# 1 24-pin ATX power connector
# 1 8-pin 12V power connector
# 2 4-pin 5V/12V power connectors (FDD type)
# 1 front panel connector
# 4 fan connectors
# 1 download flash BIOS connector
# 1 diagnostic LED
# EZ touch switches (power switch and reset switch)

Power Management
# Ultimate 4-phase digital PWM with 12 MOSFETs
# ACPI and OS Directed Power Management
# ACPI STR (Suspend to RAM) function
# Wake-On-PS/2 Keyboard/Mouse
# Wake-On-USB Keyboard/Mouse
# Wake-On-LAN
# Wake-On-Ring
# RTC timer to power-on the system
# AC power failure recovery

Hardware Monitor
# Monitors CPU/system/Northbridge temperature and overheat alarm
# Monitors Vcore/Vdimm/Vnb/VCC5/12V/V5sb/Vbat voltages
# Monitors the speed of the cooling fans
# CPU Overheat Protection function monitors CPU temperature and fan during system boot-up - automatic shutdown upon system overheat

# 4 layers, ATX form factor
# 24.5cm (9.64") x 30.5cm (12")
An impressive specs list with a few features I'm very glad to see on there, like the mass of USB ports (6 on the I/O plate + 6 internal), both optical and coaxial SPDIF out and 8 internal SATA ports (6 on chip, 2 controlled by the J-Micron controller). These are often areas that miss out when it comes to budget boards.
Next we take a look at the board itself and the packaging it came in...
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Most Recent Comments

19-12-2008, 14:06:34

I don't think i've seen a DFI board look so good since the 939 days...Quote

19-12-2008, 14:33:08

All I get from this tbh is there is absolutely no point in getting it if u have an IP35 Pro. Which in all honesty, including the other 2 mobos, is an absolute disgrace imo.

It also has ALC885 sound.. which is pretty old afaik.

I will say tho, for fear of sounding like a scratched record, I feel these 4 series Intel boards would probably perform better with newer cpus.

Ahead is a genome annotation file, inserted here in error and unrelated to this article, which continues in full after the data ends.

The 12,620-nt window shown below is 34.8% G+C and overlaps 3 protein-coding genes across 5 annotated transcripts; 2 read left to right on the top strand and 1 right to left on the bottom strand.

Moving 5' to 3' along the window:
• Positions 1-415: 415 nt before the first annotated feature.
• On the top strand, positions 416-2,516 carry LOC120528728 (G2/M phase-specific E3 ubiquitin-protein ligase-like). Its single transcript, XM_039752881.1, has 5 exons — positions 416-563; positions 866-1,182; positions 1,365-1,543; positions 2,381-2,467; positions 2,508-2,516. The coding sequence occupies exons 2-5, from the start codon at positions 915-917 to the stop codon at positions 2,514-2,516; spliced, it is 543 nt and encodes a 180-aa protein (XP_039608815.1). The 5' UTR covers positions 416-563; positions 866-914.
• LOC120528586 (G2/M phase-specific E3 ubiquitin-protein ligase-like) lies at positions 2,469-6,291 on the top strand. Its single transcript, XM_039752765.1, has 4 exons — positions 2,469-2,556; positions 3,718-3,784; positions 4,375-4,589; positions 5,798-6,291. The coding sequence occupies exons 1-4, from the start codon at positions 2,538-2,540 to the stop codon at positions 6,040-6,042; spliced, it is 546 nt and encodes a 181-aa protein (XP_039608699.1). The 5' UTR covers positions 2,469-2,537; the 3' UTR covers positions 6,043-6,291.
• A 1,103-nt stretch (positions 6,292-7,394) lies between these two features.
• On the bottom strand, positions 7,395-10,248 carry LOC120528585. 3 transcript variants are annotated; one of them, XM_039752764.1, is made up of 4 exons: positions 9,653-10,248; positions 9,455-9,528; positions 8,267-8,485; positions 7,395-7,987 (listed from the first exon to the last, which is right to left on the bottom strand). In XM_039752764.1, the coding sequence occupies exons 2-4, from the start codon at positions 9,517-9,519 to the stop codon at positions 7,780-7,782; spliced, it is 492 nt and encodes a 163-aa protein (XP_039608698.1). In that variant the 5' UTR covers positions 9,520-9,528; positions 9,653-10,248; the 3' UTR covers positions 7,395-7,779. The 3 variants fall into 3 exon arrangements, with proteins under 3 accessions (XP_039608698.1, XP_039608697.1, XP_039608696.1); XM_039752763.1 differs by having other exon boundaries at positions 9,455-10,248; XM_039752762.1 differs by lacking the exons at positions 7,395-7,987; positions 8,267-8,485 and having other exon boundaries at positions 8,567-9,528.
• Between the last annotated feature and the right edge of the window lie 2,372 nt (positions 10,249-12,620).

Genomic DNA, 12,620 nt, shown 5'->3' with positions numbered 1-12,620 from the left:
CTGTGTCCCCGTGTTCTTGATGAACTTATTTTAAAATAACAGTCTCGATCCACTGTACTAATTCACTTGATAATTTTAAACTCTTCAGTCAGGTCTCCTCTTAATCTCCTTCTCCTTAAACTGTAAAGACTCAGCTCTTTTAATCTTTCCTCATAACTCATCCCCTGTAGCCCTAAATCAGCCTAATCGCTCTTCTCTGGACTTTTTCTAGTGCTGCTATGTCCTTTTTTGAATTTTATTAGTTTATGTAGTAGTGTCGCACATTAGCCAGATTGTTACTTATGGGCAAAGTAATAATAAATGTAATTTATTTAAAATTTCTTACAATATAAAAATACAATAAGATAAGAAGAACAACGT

Good review, being truthful I`d overlook this unless I see it doing well with newer cpus.Quote

19-12-2008, 14:37:53

bah humbug to you rast ...I see what your saying...if it had been released 18 months ago it may have warranted more attention...still a decent performing board for the money though...I wouldn't build a current system round it but if your in the field for a replacement then its worth a look...although I think DFI may have been better looking at 1377 rather then sticking to an already tried (and tried(and tried)) formula....Quote

19-12-2008, 14:44:05

To be really honest, it`s plain to me that the mobo is less use than the IP35 Pro. I have to wonder how it would cope against the IP35 Pro XE.

So, rather than 18 months, it`d be that time PLUS before the Intel 35 chipset was released.

I seriously don`t see the point in this board. For sure it`s a 35 mobo with a dropped in 45 chipset - purely on availablity I`d imagine.

But does this really signal that the 45 chipset is that much of an insignificance over the 35 ? It does have the advantage of being more ddr3 orientated - so in that sense, why is there not a full bank of ddr3 dimms ? The mere presence of ddr2 dimms means that (from what I read on enthusiast sections) a 45 chipset needs to be crippled to use ddr2. How much I don`t know.Quote

19-12-2008, 15:06:30

hmmmm....I can see why they say crippled....but I suppose its down to the DDR2 in question...(and believe me Ive sold E8400's to people using a 4core dual sata which only takes up to DDR667 and only one channel max 2gb some people) ...

Sorry my mistake I read 45 chip not chipset...thought it was reference to the 45nm wolfdales...duh...but the point about the DDR2 in question still is a valid pointQuote